And in turn, these aspects of story and gameplay inform the musical score. Grant Kirkhope composed the music to accompany the awesomeness, and I seriously cannot convey how much I freaking LOVE THIS SCORE.
It has a style and personality that is unlike any other game to me; and it's not like he was trying to break new ground and write crazy orchestration, or wildly atonal tracks. On the contrary, the melodic construction is very simple and straightforward, easy for the ear to follow. It has a few harmonic twists and turns, but not in a distracting way. In fact, one of the most important things to keep in mind when writing music for open-ended, non-linear gameplay is the fact that, depending on the difficulty of the game/the skill level of the player, he/she could be stuck there for hours. Or if you're like me and simply could NOT figure out how to open the door into Grunty Industries, for DAYS. And with nine different worlds plus several other locations, character themes, etc., that's a lot of music. And therein lies the challenge.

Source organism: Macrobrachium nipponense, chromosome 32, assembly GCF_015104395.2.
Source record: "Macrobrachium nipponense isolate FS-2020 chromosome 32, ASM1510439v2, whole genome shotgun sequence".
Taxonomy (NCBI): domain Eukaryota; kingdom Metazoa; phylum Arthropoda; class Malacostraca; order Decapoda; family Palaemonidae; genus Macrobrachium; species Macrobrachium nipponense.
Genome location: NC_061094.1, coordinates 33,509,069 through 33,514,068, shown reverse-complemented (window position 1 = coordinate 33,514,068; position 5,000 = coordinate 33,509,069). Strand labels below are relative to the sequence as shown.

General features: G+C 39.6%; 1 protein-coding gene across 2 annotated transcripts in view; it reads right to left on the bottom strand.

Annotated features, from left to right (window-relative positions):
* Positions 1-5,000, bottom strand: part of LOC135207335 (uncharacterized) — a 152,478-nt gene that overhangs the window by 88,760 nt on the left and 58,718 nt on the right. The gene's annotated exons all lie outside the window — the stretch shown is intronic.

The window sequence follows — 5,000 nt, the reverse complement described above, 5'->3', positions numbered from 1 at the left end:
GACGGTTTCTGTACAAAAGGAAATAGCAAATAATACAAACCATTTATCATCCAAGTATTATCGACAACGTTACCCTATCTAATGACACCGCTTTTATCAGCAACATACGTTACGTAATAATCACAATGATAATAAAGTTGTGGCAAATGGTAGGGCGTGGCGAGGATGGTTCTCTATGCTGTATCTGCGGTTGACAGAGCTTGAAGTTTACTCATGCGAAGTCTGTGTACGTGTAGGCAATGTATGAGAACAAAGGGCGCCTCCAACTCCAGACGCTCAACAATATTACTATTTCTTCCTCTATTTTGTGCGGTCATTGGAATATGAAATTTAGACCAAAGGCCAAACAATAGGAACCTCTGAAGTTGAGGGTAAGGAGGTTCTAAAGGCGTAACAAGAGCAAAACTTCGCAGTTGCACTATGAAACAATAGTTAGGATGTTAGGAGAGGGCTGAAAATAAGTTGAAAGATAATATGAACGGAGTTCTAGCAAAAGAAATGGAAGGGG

Compare a game to an opera; both can be short works with appropriately short scores, or they can be large-scale works with several hours worth of music. For the latter, whether it's a game or an opera, the challenge is the same: how do you create one piece out of all of that music? How do you create a single, long work that takes hours to fully experience, without losing the attention or understanding of your listener, or feeling like several smaller pieces that don't connect?
The answer is always different, and that's why we study and analyze music. In the case of Banjo-Kazooie, the answer for me is: the harmonic motive.
This is the sort of thing where the brilliance comes from it simplicity; you hear it, you notice it but don't know how to put words to it. Let's see how Wikipedia did:
A harmonic motive is a series of chords defined in the abstract, that is, without reference to melody or rhythm.
That's possibly a bit confusing at a first glance; let's break the definition down.